T.A.B. Takes Legal Offensive

T.A.B. Takes Legal Offensive
Photo By John Anderson

An attorney for the Texas Association of Business will ask a judge next week to throw out one of two lawsuits filed against the lobbying group in the wake of last fall's election. A summary judgment hearing is scheduled for Feb. 13 in connection with a suit filed by James Sylvester, a Democrat who lost to Republican Jack Stick in Austin's Dist. 50 House Race. Sylvester accuses T.A.B. of violating election laws by using unidentified corporate money to pay for mailers targeting the race. The business group endorsed Stick in the contest, but claims its mailers weren't subject to financial disclosure laws because the campaign material did not encourage recipients to vote for or against either candidate.

Sylvester, represented by Austin lawyer Buck Wood, filed his lawsuit separate from another brought against the T.A.B. by four former incumbents, including ousted Rep. Ann Kitchen. Last week, newly appointed Travis Co. District Judge Patrick Keel delayed a decision on a key Sylvester motion pending his ruling on T.A.B.'s request for summary judgment. Sylvester had sought to force the business group to identify the donors who covered the $2 million cost of 4 million campaign mailers in 24 key legislative races. T.A.B. is credited with (or blamed for) helping the GOP capture control in the House and Senate.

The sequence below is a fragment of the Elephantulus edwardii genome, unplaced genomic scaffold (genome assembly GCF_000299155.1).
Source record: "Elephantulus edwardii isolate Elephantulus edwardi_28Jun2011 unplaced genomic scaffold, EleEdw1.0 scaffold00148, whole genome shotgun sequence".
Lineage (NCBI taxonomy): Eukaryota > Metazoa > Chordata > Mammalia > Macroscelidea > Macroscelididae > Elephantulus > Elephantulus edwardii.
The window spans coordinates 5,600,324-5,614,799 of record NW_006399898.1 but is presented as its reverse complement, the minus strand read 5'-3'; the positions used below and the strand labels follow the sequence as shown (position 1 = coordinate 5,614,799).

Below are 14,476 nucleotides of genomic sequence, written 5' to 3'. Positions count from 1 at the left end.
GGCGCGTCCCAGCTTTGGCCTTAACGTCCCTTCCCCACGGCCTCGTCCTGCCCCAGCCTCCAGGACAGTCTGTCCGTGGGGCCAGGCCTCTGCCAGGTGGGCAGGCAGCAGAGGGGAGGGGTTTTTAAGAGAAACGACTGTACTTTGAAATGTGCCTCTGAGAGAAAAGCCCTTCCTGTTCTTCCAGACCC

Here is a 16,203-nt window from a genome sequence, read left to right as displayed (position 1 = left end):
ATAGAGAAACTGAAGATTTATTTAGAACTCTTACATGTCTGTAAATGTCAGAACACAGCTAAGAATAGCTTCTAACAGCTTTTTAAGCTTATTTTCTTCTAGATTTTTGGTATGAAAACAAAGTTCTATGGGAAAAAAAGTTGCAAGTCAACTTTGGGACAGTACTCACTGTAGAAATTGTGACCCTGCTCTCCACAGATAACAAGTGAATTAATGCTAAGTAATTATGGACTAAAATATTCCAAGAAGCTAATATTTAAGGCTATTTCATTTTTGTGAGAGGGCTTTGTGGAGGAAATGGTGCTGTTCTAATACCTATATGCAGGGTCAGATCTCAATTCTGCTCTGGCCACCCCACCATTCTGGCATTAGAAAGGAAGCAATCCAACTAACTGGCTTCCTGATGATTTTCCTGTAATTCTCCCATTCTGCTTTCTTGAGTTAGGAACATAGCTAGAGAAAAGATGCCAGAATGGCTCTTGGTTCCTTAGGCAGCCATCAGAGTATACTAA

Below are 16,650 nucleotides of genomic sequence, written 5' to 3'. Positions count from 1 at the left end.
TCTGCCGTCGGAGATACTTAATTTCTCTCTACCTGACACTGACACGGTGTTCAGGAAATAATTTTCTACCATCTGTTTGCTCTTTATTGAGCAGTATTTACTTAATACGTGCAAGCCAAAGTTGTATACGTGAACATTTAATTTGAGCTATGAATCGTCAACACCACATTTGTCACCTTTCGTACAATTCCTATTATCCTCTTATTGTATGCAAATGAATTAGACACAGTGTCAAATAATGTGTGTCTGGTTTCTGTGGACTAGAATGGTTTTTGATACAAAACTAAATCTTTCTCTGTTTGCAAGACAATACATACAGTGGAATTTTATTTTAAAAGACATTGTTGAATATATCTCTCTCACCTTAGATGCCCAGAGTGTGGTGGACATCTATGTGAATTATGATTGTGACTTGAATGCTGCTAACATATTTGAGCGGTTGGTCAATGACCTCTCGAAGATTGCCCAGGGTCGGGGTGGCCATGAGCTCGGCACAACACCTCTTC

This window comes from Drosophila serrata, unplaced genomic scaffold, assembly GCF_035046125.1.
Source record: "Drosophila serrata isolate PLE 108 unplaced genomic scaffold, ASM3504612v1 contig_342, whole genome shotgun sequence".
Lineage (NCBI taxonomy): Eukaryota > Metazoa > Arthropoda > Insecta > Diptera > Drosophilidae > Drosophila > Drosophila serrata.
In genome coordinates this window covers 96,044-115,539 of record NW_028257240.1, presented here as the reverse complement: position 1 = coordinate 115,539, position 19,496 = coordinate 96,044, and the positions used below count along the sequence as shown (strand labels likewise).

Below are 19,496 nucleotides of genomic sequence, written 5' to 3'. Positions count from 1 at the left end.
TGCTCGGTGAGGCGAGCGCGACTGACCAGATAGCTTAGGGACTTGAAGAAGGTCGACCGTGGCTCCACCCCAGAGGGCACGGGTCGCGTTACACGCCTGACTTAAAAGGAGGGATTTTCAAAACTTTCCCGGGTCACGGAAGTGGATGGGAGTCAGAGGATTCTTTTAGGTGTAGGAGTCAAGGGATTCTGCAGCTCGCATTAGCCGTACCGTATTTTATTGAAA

T.A.B. lawyer Andy Taylor, for his part, is betting on a 2002 U.S. 5th Circuit Court of Appeals ruling to clear the business group of liability in the civil cases and short-circuit an ongoing criminal investigation by the Travis Co. district attorney's office. That ruling favored the U.S. Chamber of Commerce in a Mississippi case stemming from TV ads the chamber had aired in connection with the state Supreme Court election. Those ads, the 5th Circuit decided, did not explicitly advocate the election or defeat of a candidate, and therefore did not violate election laws.

Based on that ruling, Taylor is predicting a victory for T.A.B. "We've got some sore losers, some defeated candidates who don't like the law," he said. "But if people want to debate whether it's good public policy to compel disclosure of the contributors behind advertisements, that's a debate that needs to be carried out in the Legislature, not the courts."

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